The third approach is improving business opportunities to benefit smallholders. Several research projects showed that, instead of introducing new value chains or value addition processes, applying innovative approaches to existing products and processes can also create better business prospects, especially for small-scale agro-entrepreneurs. Both relatively simple interventions (e.g. repackaging of vegetables grown in urban slums or improved infant formulae, or rebranding of local rice) and more technical ones (e.g. standardising production and processing for more efficiency, reliability and food safety) can be effective. The synthesis showed that delivering consistent quality is key when smallholders wish to sell their produce to processors or to formal markets and supermarkets. To ensure sufficient and continuous supply of raw material or standardised products for processors or markets, large numbers of smallholders need to produce consistent, high-quality quantities (e.g. of milk, cashew nuts, rice, vegetables or livestock feed). The high level of logistical coordination this requires is often not yet in place.
The fourth approach is improving nutritional value for improved nutrition security. Private sector actors played an important role in introducing innovations to improve the nutritional value of products that are produced and/or consumed by marginalised groups. The research projects demonstrated that the nutritional value of food products can be improved (e.g. through vegetable drying, improved fermenting processes) to benefit nutrition security. Yet, if these improved products are not marketed at a price affordable for poor consumers, this will only benefit the middle classes who in some African countries are increasingly interested in health foods. Several projects emphasised that, to get consumers on board, there is a need for awareness raising about the benefits of a more diversified diet. Better knowledge of consumer preferences is also critical, and was addressed in several projects through consumer surveys and tasting panels for new food products.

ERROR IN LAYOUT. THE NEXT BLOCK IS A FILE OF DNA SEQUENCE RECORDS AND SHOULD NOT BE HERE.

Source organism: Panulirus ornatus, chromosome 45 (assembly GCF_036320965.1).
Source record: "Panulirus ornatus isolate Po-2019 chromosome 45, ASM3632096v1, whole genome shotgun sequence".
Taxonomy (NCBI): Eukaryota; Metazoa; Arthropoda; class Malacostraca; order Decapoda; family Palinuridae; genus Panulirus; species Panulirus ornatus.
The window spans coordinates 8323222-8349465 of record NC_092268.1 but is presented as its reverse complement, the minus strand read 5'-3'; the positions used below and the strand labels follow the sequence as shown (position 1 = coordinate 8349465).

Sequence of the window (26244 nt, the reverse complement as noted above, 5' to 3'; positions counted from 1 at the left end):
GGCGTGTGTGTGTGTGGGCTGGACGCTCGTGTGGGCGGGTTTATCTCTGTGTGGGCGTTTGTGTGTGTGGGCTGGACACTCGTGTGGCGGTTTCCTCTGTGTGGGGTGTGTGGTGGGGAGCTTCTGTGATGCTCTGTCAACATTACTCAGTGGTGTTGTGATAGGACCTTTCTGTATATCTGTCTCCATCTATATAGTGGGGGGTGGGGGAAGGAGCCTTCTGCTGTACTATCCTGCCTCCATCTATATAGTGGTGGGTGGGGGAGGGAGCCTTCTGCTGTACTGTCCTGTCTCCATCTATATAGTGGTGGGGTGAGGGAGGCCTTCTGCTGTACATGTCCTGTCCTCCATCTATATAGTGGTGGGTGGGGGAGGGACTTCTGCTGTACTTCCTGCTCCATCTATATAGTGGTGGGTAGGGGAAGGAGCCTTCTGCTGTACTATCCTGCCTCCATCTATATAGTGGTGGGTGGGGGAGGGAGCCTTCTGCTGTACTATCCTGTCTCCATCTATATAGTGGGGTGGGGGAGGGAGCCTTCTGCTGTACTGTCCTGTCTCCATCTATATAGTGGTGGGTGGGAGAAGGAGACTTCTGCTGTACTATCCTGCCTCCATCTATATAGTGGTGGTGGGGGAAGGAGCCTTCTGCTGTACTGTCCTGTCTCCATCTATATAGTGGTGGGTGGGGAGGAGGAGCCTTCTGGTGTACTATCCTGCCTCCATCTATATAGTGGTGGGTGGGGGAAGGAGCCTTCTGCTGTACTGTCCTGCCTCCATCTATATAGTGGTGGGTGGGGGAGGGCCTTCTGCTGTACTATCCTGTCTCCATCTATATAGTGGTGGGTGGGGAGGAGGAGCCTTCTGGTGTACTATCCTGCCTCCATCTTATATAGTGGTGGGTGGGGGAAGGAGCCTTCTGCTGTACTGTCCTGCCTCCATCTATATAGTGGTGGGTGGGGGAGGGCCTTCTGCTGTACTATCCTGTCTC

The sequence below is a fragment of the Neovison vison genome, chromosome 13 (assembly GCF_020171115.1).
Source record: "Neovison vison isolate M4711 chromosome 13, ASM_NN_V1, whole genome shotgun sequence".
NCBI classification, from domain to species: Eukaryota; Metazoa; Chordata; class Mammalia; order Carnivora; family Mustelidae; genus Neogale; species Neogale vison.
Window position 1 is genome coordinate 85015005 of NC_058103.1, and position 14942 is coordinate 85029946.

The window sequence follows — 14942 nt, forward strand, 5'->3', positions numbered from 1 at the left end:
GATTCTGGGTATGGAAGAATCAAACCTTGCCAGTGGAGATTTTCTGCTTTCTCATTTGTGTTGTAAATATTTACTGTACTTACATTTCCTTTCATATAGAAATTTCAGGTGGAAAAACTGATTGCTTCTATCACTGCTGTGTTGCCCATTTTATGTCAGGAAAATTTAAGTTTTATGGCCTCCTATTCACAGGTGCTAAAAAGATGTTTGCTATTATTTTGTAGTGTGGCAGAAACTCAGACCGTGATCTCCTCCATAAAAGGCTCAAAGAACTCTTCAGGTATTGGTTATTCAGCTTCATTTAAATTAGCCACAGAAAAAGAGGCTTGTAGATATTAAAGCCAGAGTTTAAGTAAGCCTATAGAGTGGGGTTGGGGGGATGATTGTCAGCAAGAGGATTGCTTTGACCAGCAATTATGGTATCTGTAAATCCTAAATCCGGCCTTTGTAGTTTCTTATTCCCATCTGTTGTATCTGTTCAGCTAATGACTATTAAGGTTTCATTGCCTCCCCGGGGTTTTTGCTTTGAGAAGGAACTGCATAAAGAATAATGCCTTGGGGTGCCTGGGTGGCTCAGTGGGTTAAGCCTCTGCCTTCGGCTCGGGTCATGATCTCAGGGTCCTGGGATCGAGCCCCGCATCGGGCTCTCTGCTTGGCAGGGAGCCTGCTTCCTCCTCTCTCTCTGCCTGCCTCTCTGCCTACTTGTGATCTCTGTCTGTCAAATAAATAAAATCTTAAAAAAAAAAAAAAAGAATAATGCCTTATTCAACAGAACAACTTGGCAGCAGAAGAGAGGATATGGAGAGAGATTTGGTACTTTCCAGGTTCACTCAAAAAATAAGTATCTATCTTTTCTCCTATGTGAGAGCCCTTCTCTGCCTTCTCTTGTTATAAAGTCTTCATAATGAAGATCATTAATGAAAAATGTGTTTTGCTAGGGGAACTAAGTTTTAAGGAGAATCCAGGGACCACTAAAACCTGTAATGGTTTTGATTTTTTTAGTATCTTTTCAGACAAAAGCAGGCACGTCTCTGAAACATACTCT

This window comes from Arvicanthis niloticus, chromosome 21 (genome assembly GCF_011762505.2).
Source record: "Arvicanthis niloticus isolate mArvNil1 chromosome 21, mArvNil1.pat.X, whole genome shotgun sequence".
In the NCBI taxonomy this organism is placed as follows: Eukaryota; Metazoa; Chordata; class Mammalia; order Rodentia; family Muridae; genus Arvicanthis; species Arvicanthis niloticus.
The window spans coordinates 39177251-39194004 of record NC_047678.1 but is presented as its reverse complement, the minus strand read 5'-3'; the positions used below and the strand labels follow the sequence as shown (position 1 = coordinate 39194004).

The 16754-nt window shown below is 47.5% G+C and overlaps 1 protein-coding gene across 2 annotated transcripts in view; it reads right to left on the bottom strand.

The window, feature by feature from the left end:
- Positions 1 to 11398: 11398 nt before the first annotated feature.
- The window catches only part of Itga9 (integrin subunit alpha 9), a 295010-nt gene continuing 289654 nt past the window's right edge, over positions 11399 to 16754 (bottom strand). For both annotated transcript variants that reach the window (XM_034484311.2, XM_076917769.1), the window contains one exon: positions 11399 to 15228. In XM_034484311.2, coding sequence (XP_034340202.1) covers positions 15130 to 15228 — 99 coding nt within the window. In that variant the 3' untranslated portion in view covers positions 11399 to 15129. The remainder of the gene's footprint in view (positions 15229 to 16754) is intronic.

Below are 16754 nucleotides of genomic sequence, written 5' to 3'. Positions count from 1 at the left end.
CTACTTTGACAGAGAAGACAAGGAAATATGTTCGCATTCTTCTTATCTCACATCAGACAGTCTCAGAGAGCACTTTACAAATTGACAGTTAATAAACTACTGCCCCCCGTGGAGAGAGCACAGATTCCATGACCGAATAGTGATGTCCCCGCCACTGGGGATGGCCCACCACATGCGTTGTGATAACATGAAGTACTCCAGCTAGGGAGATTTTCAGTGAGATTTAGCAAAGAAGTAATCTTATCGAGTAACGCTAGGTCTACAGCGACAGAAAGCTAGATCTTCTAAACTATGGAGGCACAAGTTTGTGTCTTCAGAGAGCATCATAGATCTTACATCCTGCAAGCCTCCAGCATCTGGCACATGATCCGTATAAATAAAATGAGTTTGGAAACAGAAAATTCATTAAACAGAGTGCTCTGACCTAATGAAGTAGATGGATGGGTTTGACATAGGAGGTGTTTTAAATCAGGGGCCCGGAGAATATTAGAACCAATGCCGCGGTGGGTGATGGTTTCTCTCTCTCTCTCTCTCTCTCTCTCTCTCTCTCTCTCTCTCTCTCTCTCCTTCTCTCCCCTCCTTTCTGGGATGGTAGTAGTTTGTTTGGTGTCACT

On the second outcome area (connecting farmers to markets) the synthesis shows that for innovations to be successfully marketed, adopted and applied, local and small-scale food entrepreneurs need support from other actors in the food system, that is, from both the policy/political and private business sectors.
Finally, and as a cautionary note for both policy and practice, the synthesis shows that stimulating income-generating activities or market inclusion for small-scale agri-entrepreneurs does not automatically lead to improved food and nutrition security within their households. Multiple factors beyond private sector innovation and engagement, play a role in ensuring that small-scale food producers and agri-entrepreneurs as well as poor consumers become more food secure. Including awareness raising on the nutritional value of products and reducing hidden costs of small-scale entrepreneurship.
- Download the full paper “Capitalising on knowledge – How research can enhance business opportunities that serve small-scale farmers, agri-entrepreneurs and poor consumers“
- Download the executive summary “A business perspective on serving marginalised farmers & consumers“
Authors: Daniëlle de Winter and Dr Ellen Lammers.